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Learning tech skills is great (and something you should absolutely do right away!)…buuut once you learn them, it’s time to start applying and interviewing for tech jobs. If you’re wondering what to say when you’re sitting across from a real life hiring manager, we’ve got you covered! Tech job interviews are nothing to fear, especially when you’ve already practiced the most likely questions (and some curveballs as well). That’s why we scoured the internet to pull together comprehensive lists of common questions asked during web developer job interviews, AND tips on how you should prepare for and answer them. You’ve got this!
Looking for more interview tips? Check out our articles on:
- Web Designer Interview Questions
- UX Interview Questions
- Digital Marketing Interview Questions
- React JS Interview Questions
- Remote Job Interview Questions
And if you need to learn the skills to land your own web developer job, consider our Skillcrush Front End Developer and Web Developer courses. These online classes are designed to be completed in 3 months by spending just an hour a day on the materials.
Web Developer Job Interview Questions
1. Describe a web development project you worked on from start to finish. What approach did you take, what challenges did you face, and how were you successful?
Tip: Be transparent about what a real web development project looks like for you. Highlight your wins, of course, but don’t shy away from being real about the challenges. Interviewers aren’t looking to hear that you never have setbacks (that’s not realistic). They want to hear how you get past setbacks and ultimately succeed.
2. Describe a project that went off the rails. Why did it go wrong and how did you react?
Tip: Similar to the last question, interviewers are looking for honesty here. Sometimes projects go badly, and that’s OK. What’s important is how you respond to failures and learn from them so they don’t happen next time.
3. Which programming languages are you proficient in? Are there any languages you’re not familiar with that you feel like you need to learn?
Tip: This question is pretty straightforward—let the interviewer know which languages you’re familiar with and how you use them. Ideally, you’ve scoped out the job beforehand and know that your experience syncs with what the employer needs. At the same time, have some new languages in mind that you’d like to learn. This highlights your willingness to keep growing professionally.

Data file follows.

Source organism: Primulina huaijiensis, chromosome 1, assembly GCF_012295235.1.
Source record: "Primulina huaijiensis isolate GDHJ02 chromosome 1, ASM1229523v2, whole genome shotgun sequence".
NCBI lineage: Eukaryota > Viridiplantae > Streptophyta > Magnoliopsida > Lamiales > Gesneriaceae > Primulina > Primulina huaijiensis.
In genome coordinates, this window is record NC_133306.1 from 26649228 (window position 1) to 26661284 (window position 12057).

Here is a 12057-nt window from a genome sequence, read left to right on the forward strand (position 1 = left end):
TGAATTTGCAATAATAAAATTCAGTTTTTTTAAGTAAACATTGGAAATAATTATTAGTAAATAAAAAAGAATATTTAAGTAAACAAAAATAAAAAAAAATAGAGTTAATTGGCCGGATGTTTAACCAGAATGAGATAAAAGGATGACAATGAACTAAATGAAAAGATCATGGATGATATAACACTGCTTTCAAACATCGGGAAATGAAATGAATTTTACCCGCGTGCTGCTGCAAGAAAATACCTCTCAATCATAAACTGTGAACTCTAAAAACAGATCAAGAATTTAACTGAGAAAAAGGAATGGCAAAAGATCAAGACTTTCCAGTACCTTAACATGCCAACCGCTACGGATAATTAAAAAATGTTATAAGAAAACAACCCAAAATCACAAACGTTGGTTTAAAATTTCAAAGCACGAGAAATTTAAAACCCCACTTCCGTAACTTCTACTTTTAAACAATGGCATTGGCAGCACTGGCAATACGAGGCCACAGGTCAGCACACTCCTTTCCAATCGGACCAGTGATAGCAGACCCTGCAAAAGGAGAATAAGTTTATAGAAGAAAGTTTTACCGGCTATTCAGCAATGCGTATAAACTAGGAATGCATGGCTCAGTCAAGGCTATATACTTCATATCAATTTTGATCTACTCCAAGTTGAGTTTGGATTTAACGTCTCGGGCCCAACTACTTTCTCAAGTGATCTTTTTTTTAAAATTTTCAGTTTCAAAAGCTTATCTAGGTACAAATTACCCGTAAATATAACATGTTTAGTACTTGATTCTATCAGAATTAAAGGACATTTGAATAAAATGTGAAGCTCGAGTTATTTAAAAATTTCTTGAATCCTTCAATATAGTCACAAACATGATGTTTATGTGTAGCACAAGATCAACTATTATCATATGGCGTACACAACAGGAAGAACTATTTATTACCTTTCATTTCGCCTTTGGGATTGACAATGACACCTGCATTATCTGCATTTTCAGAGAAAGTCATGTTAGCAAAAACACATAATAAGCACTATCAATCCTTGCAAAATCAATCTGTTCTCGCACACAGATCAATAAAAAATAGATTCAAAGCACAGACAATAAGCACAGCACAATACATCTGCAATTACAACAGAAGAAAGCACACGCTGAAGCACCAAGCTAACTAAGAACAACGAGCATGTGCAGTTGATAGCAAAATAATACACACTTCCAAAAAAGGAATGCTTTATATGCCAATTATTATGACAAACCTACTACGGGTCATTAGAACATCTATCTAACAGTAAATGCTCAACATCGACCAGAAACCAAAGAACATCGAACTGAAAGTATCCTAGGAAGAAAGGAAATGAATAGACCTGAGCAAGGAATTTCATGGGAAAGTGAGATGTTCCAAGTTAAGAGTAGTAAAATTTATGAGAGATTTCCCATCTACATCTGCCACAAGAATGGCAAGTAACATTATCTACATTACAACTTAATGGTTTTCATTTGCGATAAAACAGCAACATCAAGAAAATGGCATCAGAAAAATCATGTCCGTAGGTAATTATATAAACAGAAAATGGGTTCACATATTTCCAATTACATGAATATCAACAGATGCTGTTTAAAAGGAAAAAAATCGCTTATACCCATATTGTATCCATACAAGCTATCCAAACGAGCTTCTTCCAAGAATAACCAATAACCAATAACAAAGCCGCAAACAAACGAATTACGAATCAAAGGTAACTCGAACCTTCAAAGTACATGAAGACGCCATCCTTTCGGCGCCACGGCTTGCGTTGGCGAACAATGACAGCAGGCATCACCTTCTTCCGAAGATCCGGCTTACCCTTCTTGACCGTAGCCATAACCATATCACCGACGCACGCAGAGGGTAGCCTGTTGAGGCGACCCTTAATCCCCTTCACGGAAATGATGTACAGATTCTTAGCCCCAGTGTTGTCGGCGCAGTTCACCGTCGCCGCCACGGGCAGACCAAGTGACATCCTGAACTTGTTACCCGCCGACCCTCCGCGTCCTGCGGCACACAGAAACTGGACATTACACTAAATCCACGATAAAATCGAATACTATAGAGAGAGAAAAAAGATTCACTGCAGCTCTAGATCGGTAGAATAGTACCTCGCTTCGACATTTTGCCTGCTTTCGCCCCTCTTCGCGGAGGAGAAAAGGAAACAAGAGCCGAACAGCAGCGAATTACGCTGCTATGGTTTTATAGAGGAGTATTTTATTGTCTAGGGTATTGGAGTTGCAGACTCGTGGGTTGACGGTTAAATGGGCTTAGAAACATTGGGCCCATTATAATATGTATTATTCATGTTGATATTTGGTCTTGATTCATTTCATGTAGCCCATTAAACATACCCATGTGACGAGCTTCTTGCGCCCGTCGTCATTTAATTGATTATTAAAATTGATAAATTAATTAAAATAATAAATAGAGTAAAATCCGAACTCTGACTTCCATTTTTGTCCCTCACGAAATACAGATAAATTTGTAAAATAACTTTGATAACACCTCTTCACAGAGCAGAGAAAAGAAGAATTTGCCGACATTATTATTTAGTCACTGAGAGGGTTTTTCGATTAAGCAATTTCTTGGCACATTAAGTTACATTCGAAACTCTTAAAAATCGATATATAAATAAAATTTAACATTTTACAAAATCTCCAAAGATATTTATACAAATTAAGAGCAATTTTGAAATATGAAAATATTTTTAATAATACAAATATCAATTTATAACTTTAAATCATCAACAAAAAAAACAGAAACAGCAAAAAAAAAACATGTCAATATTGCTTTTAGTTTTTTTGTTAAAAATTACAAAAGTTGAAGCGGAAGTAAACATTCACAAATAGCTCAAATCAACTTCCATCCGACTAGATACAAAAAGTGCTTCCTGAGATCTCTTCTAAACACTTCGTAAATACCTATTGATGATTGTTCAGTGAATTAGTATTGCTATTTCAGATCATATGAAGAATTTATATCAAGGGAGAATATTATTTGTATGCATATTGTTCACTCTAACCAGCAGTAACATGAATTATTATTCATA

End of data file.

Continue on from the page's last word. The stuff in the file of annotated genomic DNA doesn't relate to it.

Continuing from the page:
4. Why are you drawn to web development?
Tip: It’s a common pitfall to interview for a job and never explicitly say WHY you want to work in this specific field or for this particular employer/company. Even if the question doesn’t get asked, find a way to touch on it during the interview.
5. What kind of team environment do you thrive in?
Tip: You may be tempted to say whatever you think the interviewer is looking for, but it’s way better to be honest. If the team you’ll be working with has a work style that’s completely outside of your comfort zone, then this particular job might not be a good fit for you. That being said, most development teams are dynamic and flexible, and if your employer knows what kind of environment suits you best, they can help find a spot on the team that WILL work for you.
6. How do you keep on top of industry news and trends, and how do you apply this to your work?
Tip: You DO keep up with industry news, don’t you? If so, simply rattle off your list of favorite news sources and why they’re effective for keeping you in the know. And if tech news is something you’ve overlooked while being in the weeds of learning tech skills, take a few minutes to find a few suitable news blogs and tech Twitter accounts to put in your hip pocket (and be ready to bust them out at your next interview).
7. How do you communicate your progress to clients and/or stakeholders?
Tip: The gist here is to demonstrate that you understand the importance of keeping clients and stakeholders up to date, and that you have ideas for establishing systems of communication (or that you’re willing to work with systems like Agile or Scrum if they’re used by your employer).
8. What do you do if a client or stakeholder is unhappy with a project?